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Does cutting debt have to mean reducing your ambitions?

Satisfying investor demands, debt and working capital in mining and metals

The sector has to search for long-term strategies to drive competitive and sustainable shareholder returns. Depending on strengths, there are options to grow production volumes and optimally reconfigure assets within their portfolios.

We look at this is two sections:

Satisfying investor demands: we focus on what this means for the sector in terms of capital structure, growth prospects and the industry’s ability to satisfy the returns demanded by its investors.

Debt in mining: we analyze the debt levels in the sector and conclude that the industry had significantly brought leverage under control, driven by strong earnings momentum.

 

Satisfying investor demands

A balanced approach to capital allocation, which considers not only the need to return cash to shareholders but also the need to grow, is necessary to enhance shareholder value creation.

Using the top 50 global miners as a gauge on the industry’s health, we conclude that focus remains on reducing financial risk. However, there is a need to innovate strategies to satisfy shareholder return demands as shareholder value creation has consistently eroded since 2011. In essence:

  • Capital structure for the sector continues to change; gearing dropped to 32% at the end of 1H17 for the top 50 miners, two percentage points lower than that at the start of the year.

    EY - Net debt / EBITDA

  • Total Shareholder Returns (TSR) has seen a positive rebound since 2016 as equity appreciated, but in 2017, TSR will be driven by the return of dividends and share buybacks.

    EY - Total shareholders returns

  • Economic value creation has consistently eroded across the industry since 2011, even in 2016.

    EY - Top 50 mining companies' EVA

Strategies for sustaining shareholder value creation

To sustain value creation and meet shareholder expectations on return, miners increasingly have to shift from a short-term focus on cash, to a long-term strategic plan for capital that delivers returns across the portfolio. These are:

  1. Production growth: companies can look to add production levels by expanding existing operations or bringing new mines on line, however, quality of assets has to be extremely good for the volume growth to be effective. Acquisitive growth is another avenue, but it’s important to identify the best projects to invest in, from both a quality and a portfolio-fit point of view.
  2. Portfolio optimization: the divergence of commodity markets and increased volatility demands mining companies to maintain a balanced portfolio which is able to cushion against unexpected adverse price movements.
  3. Balanced capital allocation: as the market shifts to growth, measures for better capital allocation, which consider the need to reward shareholders and productivity growth will be crucial for future standout performers.

Miners tackle debt and leverage

A relentless focus on balance sheet strength and productivity, supported by a recovery in commodity prices, led to a 17% reduction in net debt among the top 50 mining companies in 2016. Debt levels in had crept upward, leading to record levels of leverage into 2015.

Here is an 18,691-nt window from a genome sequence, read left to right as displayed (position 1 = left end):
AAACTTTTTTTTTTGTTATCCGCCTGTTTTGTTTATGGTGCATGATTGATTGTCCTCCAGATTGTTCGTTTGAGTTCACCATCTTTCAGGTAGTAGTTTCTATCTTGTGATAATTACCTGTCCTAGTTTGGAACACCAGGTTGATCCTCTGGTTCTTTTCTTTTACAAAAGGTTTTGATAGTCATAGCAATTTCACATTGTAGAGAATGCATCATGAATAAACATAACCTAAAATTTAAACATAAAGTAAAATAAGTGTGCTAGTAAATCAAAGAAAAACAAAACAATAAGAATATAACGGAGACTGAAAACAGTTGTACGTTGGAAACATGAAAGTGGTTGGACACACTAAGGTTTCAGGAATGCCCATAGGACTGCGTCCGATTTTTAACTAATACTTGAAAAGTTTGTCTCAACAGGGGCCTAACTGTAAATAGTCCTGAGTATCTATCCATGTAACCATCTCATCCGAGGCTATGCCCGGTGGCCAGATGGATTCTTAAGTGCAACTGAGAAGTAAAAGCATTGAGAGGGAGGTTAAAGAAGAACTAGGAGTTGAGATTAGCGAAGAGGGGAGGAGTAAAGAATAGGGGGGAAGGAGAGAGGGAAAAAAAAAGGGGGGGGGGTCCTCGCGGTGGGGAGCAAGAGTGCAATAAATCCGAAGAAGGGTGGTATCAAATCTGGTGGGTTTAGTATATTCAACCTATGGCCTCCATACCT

Gearing came down significantly in 2016 as companies focused on debt reduction. At the same time, improving market fundamentals led to gains in miners’ valuations. Gearing dropped to 34% for the top 50 miners, back at levels last seen in 2013.

EY - Net debt and gearing

Did financing costs peak in 2016?

Financing costs increased significantly at the beginning of 2016 due to poor credit ratings and a negative outlook on the sector.

Consequently, miners in most regions of the world faced great difficulty in accessing conventional capital with China being an exception.

Interest expenses increased in 2016 despite falling proceeds, highlighting the rising cost of capital in the industry as lenders viewed the sector as high risk.

Opportunities still remain in 2017 for mining companies to retire unsecured instruments in favor of lower cost and more flexible facilities, supported by an improving credit outlook for the sector.

 

 

 

Working capital in mining

Working capital performance has improved significantly in recent years. As expected, however, the rebound in activity in 2016 led to an overall rise in working capital investment during the year.

Key initiatives to reduce working capital commitments have considered a wide array of items including:

Efficient raw material sourcing to improving demand forecasts and enhancing supply chain planning

Deploying lean and agile manufacturing

Driving working capital synergies through post-merger integration programs

The effectiveness of working capital management processes can be attributed to the focus on cash, costs and capital discipline adopted by the industry in recent years.

 
 

What’s next for mining and metals companies?

For many years, the performance of the mining sector has lagged behind other sectors. Increasingly delivering shareholder returns and creating economic value for the future will remain at the core of investor expectations. The return to growth brings opportunities for future outperformers to restructure their portfolios and create unique value for shareholders.